In my previous post I discussed what the literature of ancient Greece and Rome meant to my writing generally. Here I’ll show you how the classics have specifically affected my latest novel, The Legions of Fire.
This has two parts: first, the texts and incidents that I’ve taken from classical literature for Legions; and second, the cultural ambiance of the world which I’m describing. I’m going to start with the details.
For some reason—and I’m darned if I know why—ancient historians help when I’m preparing to write SF but don’t for fantasy. Instead, for Legions I took extensive notes from Valerius Maximus.
Valerius compiled the equivalent of Cliff’s Notes for the Roman orator who wasn’t as well read as Cicero. (Almost nobody was.) His nine books of one-paragraph epitomes (called in English Memorable Deeds and Sayings) are grouped so that a speaker who wanted a colorful story about (for example) the virtue of moderation could pull out the correct scroll and choose among Camillus, waiting till he was sure the legal forms had been fulfilled before he took command of the army; Macedonicus, ordering his sons to carry the bier of his enemy Africanus and telling them they would never perform this service for a greater man; and more than a score of other possibilities.
None of those got into Legions (they may show up in later books), but I did use mention of an aunt holding a marriage divination for her niece (Book 1, 5.4). Scholars tend to sneer at Valerius—remember my Cliff’s Notes analogy?—but he’s our only source on quite a number of things.
The marriage divination broke the mental ice on my plot, not only by giving me the 16-year-old Alphena and her young stepmother Hedia but also by creating a relationship between them in my mind. Suddenly they—and the novel—began to fit together.
Valerius also mentioned Spurius Cassius, one of the Republic’s earliest consuls, who was later executed in his home as a traitor. That story, which I amplified by rereading Livy, became important also.
Besides Valerius, I took bits from Nonnos, Silius Italicus, Aratus, the Sibylline Books themselves (of course), and many other classical sources. The language of the divination came from a Homeric Hymn to Hera, the goddess with whom Romans equated their Juno. I find it a lot easier to use a real text rather than to make something up.
Those details give Legions texture. What I think is more important—but harder to describe—is the feeling for Roman culture in which I’ve been steeping myself for the past fifty years.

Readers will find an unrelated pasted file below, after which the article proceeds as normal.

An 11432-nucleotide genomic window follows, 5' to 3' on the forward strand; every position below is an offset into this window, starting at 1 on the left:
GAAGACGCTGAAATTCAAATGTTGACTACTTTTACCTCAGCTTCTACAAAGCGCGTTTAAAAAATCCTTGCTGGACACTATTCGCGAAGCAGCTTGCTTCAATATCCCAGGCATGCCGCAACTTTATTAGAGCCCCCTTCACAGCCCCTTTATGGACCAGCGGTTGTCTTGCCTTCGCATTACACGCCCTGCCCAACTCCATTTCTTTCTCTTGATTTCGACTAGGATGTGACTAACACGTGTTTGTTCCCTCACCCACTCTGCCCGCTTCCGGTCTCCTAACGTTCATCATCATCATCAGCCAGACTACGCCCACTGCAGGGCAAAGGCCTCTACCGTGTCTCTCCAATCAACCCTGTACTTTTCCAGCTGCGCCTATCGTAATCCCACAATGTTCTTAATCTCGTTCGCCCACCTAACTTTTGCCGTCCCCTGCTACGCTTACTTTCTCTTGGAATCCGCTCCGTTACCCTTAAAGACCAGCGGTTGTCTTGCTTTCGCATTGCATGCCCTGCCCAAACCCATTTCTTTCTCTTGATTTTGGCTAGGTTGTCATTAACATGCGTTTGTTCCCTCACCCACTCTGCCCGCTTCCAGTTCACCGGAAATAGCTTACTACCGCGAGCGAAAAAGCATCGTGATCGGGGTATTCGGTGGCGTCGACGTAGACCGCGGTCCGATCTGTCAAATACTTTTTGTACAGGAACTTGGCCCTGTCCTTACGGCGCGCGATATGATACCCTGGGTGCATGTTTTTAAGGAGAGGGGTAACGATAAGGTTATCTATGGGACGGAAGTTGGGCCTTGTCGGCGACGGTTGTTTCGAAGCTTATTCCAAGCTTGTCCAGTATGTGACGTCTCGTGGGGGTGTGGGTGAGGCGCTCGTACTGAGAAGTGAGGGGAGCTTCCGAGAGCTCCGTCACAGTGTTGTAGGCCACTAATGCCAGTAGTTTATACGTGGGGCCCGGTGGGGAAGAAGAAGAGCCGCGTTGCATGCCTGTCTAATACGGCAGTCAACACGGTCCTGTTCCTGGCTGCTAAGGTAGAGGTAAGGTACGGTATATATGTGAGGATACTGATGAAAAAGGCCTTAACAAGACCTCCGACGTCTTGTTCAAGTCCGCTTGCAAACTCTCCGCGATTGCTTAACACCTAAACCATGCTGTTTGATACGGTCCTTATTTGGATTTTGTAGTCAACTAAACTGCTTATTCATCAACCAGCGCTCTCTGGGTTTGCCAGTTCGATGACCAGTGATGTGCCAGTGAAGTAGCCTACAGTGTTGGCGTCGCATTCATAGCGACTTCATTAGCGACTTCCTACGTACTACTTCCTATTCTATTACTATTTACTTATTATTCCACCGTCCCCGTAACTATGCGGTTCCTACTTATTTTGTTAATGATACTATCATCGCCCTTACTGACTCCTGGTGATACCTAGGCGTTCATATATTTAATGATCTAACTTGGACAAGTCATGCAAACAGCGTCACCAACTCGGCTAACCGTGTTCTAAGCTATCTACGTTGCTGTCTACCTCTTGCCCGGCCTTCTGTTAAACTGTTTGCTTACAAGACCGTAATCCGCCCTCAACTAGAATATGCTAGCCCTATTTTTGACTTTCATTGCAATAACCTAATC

It doesn’t really matter if an author setting a novel in Rome knows how the Roman calendar worked. (The Romans themselves had problems with that.) It doesn’t matter if the hero’s name is Gaius Publius Julius, even though that’s a nonsense construction and makes me wince.
It matters enormously if the hero is named Petronius and the hero’s daughter is named Julia. That mistake means the author is crucially ignorant about the status of women in ancient Rome: women didn’t have names.
A Roman woman took a feminine version of her father’s family name. The daughter of Petronius was Petronia. If Petronius had three daughters, inside the family they were called Petronia, Secunda (number two) and Tertia (number three). After they married, they were all simply Petronia.
The Romans in many ways treated women better than the ancient Greeks did. (Women in Pathan villages today are treated as well as the women of classical Athens.) Nonetheless, if you’re mentally equating Roman women with women in Victorian England (let alone with women in modern America), you do not understand Rome.
I’m writing to entertain people, but folks who read Legions can also get insight into a very different time. My Alphena and especially Hedia are smart, forceful people, but they are women of their own culture, not ours.
Finally, I’ve frequently been asked why I call the city Carce, “when it’s obviously Rome.” Legions is not a historical novel set in Rome: it’s a fantasy novel set in a world with very different metaphysical underpinnings from ours.
I decided the best way to show the distinction was to borrow the name Carce, the (Rome-based) capital of the evil empire in The Worm Ouroboros. This also lets me pay homage to Eddison’s wonderful fantasy novel, which is part of my history as surely as Rome is.